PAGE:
Rand "Political Use Of The Internet In China" About CDJP

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We next examine the use of the Internet by mainland and exile dissidents, Falungong practitioners, members of the Tibetan diaspora, and other activists for both two-way and one-way communication.

Two-Way Communication

For dissidents, students, and members of groups such as Falungong, the Internet permits the global dissemination of information, especially through two-way communication such as e-mail and BBS, for communication, coordination, and organization with greater ease and rapidity than ever before. Importantly, it allows the activists to pursue their activities in some instances without attracting the attention of the authorities, as exemplified by the unexpected Falungong demonstration outside the central leadership compound in April 1999. Dissidents, Falungong adherents, Tibetan exiles, and Chinese university students use a variety of means of two-way Internet communication, including e-mail, web-based petitions, BBS, and chat rooms to coordinate, organize, motivate, and transmit information regarded by Beijing as politically sensitive or "subversive."

Two-Way E-mail Communication and Coordination. E-mail is an especially important tool for two-way communication and coordination among dissidents, Falungong practitioners, and Tibetan exiles. A variety of evidence indicates that mainland dissidents regularly use e-mail, as well as Internet chat rooms and bulletin boards, to communicate and coordinate with each other and with members of the exile dissident community.[24] Soon after Internet service became available to the public in China, several prominent dissidents began to use e-mail to organize political discussion salons and seminars.[25]

More recently, two-way communication via e-mail played an important role in the organization and development of the CDP. Several CDP members assert that use of e-mail and the Internet was critical to the formation of the party and allowed its membership to expand from about 12 activists in one region to more than 200 in provinces and municipalities throughout China in only four months.[26] The Zhejiang branch of the CDP reportedly became a particularly important and influential component of the party, in part because many dissidents in the region owned computers and had e-mail access.[27] Over the past several years, mainland dissidents have also almost certainly used e-mail to coordinate open letters and petitions, many of which were signed by 100 or more dissidents.[28] In addition, in early 1999, mainland and overseas activists used e-mail to coordinate and publicize an abortive attempt to form the China Labor Party.[29]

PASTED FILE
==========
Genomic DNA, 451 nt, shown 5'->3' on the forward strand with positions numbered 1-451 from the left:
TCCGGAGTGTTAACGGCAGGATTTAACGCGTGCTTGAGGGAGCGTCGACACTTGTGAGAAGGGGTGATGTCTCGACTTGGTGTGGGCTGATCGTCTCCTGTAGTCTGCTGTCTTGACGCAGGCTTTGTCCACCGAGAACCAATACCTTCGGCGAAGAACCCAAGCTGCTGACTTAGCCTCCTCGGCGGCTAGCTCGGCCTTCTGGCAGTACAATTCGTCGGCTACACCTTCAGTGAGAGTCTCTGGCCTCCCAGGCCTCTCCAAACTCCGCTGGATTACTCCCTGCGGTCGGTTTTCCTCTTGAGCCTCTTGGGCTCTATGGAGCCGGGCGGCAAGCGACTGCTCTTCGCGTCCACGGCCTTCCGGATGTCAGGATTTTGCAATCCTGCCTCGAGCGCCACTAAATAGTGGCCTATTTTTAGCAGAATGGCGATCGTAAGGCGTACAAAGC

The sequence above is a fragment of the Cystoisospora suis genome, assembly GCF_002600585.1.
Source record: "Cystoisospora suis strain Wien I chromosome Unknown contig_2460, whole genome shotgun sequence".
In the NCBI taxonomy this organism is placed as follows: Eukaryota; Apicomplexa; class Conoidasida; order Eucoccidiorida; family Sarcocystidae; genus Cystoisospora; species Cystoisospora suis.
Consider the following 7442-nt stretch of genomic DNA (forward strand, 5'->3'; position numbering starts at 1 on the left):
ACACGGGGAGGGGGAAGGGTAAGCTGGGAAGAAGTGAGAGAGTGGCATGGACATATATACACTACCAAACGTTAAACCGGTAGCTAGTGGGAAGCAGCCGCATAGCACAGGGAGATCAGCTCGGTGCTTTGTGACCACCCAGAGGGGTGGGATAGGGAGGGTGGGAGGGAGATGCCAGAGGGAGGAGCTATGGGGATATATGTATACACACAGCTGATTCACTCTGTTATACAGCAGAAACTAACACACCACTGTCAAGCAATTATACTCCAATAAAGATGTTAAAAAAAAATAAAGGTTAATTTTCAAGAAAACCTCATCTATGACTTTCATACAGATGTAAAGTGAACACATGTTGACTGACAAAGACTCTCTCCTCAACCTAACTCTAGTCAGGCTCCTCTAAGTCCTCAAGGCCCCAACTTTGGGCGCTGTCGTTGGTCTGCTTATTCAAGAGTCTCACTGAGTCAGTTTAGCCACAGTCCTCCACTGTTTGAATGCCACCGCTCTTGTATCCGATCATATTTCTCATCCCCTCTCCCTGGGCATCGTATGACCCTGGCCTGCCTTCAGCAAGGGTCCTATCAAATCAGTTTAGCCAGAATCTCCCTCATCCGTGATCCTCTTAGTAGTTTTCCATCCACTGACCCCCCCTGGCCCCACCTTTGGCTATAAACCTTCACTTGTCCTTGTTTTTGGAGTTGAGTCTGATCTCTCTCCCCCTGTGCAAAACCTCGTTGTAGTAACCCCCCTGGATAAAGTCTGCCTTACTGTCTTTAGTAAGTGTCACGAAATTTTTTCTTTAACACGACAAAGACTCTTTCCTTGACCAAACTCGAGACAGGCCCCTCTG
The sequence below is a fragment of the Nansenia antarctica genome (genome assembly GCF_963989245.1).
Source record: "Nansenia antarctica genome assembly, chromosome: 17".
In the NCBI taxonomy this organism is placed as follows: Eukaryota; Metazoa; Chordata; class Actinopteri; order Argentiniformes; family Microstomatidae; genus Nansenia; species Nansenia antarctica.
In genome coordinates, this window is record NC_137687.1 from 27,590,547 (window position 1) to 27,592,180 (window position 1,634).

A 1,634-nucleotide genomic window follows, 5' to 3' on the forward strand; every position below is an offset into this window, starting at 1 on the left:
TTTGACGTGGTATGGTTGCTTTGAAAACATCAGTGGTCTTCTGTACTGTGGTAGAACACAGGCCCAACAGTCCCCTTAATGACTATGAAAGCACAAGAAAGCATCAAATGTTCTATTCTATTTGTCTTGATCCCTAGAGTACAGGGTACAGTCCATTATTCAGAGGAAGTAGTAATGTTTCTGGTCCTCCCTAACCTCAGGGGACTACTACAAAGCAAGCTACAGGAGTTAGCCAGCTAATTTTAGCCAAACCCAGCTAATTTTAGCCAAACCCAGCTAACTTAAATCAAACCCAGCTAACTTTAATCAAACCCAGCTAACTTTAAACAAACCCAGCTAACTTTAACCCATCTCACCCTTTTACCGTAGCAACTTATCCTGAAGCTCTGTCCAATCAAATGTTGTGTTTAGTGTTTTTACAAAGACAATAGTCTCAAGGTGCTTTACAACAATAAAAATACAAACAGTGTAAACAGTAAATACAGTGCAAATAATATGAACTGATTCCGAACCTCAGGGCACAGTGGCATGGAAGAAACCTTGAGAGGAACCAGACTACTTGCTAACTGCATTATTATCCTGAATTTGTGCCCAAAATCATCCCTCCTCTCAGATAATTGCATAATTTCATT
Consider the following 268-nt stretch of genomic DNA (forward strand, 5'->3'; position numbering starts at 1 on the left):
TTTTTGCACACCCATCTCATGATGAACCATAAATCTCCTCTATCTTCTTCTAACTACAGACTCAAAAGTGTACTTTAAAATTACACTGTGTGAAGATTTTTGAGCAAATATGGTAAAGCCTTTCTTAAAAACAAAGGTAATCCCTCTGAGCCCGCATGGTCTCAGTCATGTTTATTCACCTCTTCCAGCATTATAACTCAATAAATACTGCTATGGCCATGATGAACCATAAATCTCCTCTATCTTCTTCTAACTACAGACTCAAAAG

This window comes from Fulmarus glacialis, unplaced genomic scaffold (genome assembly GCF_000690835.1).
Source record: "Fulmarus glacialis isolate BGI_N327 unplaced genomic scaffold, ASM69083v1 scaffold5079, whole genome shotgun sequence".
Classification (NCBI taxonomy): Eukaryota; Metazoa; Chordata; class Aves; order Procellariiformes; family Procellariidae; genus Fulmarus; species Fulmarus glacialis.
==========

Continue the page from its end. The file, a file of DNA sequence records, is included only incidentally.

The use of e-mail is equally important to exile dissident groups such s the Chinese Democracy and Justice Party (CDJP). According to Shi Lei, director of the CDJP's Internet division, "The use of the Internet and e-mail to transmit information about the democracy movement has been the most effective method of communication for the CDJP since its founding."[30] Shi says that overcoming the countermeasures employed by the Chinese authorities is a constant struggle. "The CCP continuously tries to blockade us," he says, "and we never stop looking for new ways to break the blockade."[31]

[24] See for example, "Internet Allows Chinese Dissidents to Network," www.nando.net, June 2, 1998. Ren Wanding says that he uses e-mail on an almost daily basis to get information that is not available in the official media, to keep track of news regarding other mainland dissidents, and to contact members of the overseas democracy movement.

[25] Interview, U.S. government executive branch official, May 2000.

[26] Maggie Farley, "Hactivists Besiege China," Los Angeles Times, January 4, 1999. See also Jasper Becker, "Review of Dissidents, Human Rights Issues," South China Morning Post, January 12, 1999. Beijing CDP member and longtime dissident Gao Hongming told Becker, "It is the first time we attracted so many people from all over the country; it shows what can be done."

[27] "Police Arrest Dissidents to Prevent Seminar Opening," Hong Kong Information Center of Human Rights and Democratic Movement in China, March 14, 1999, in FBIS, March 14, 1999.

[28] In late December 1998, for example, 274 dissidents from 20 provinces signed an open letter demanding that authorities release Hunan dissident Zhang Shanguang, who was sentenced to 10 years' imprisonment for discussing rural unrest on Radio Free Asia. It seems very likely that the signatories relied to a great extent on e-mail to distribute and coordinate the appeal.

[29] "New Party for Workers to Seek Registry," Hong Kong Agence France Presse, January 2, 1999, in FBIS, January 2, 1999. A Beijing dissident using the alias "Li Yongming" and a U.S.-based exile announced the attempted formation of the party to the Hong Kong media organization via e-mail. They announced that the party's goals included combating official corruption and said it would draw its supporters in part from the ranks of laid-off workers, a prospect Beijing must have found particularly worrisome given widespread discontent among the growing numbers of unemployed workers and the
increasing frequency of demonstrations.

[30] Shi Lei, "Xinxi bailinqiang: tupo zhonggong wangluo dianzi youjian fengsuo (zhiyi)"The Information Berlin Wall: Breaking the Chinese Communist Party's Net and Email Blockade (part one)], available in Chinese only on the website of the Home for Global Internet Freedom.

[31] Ibid.

author:   Rand:      source:  rand.org:    last updated:  10/12/07